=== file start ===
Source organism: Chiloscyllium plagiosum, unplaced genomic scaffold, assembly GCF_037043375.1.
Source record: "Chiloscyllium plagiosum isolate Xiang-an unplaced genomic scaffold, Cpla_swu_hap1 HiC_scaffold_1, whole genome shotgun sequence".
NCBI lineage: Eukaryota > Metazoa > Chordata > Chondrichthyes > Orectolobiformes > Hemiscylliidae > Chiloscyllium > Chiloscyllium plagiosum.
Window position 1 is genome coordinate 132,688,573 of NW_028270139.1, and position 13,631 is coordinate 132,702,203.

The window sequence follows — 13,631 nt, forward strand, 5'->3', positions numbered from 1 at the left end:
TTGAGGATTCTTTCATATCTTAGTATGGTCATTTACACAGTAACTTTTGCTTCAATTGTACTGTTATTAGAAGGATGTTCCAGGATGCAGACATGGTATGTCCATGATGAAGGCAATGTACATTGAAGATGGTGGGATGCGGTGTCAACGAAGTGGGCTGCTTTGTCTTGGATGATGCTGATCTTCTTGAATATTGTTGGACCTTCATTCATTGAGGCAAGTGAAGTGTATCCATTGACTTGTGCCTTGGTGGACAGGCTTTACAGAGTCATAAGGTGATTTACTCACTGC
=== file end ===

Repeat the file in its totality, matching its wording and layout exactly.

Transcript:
Source organism: Chiloscyllium plagiosum, unplaced genomic scaffold, assembly GCF_037043375.1.
Source record: "Chiloscyllium plagiosum isolate Xiang-an unplaced genomic scaffold, Cpla_swu_hap1 HiC_scaffold_1, whole genome shotgun sequence".
NCBI lineage: Eukaryota > Metazoa > Chordata > Chondrichthyes > Orectolobiformes > Hemiscylliidae > Chiloscyllium > Chiloscyllium plagiosum.
Window position 1 is genome coordinate 132,688,573 of NW_028270139.1, and position 13,631 is coordinate 132,702,203.

The window sequence follows — 13,631 nt, forward strand, 5'->3', positions numbered from 1 at the left end:
TTGAGGATTCTTTCATATCTTAGTATGGTCATTTACACAGTAACTTTTGCTTCAATTGTACTGTTATTAGAAGGATGTTCCAGGATGCAGACATGGTATGTCCATGATGAAGGCAATGTACATTGAAGATGGTGGGATGCGGTGTCAACGAAGTGGGCTGCTTTGTCTTGGATGATGCTGATCTTCTTGAATATTGTTGGACCTTCATTCATTGAGGCAAGTGAAGTGTATCCATTGACTTGTGCCTTGGTGGACAGGCTTTACAGAGTCATAAGGTGATTTACTCACTGC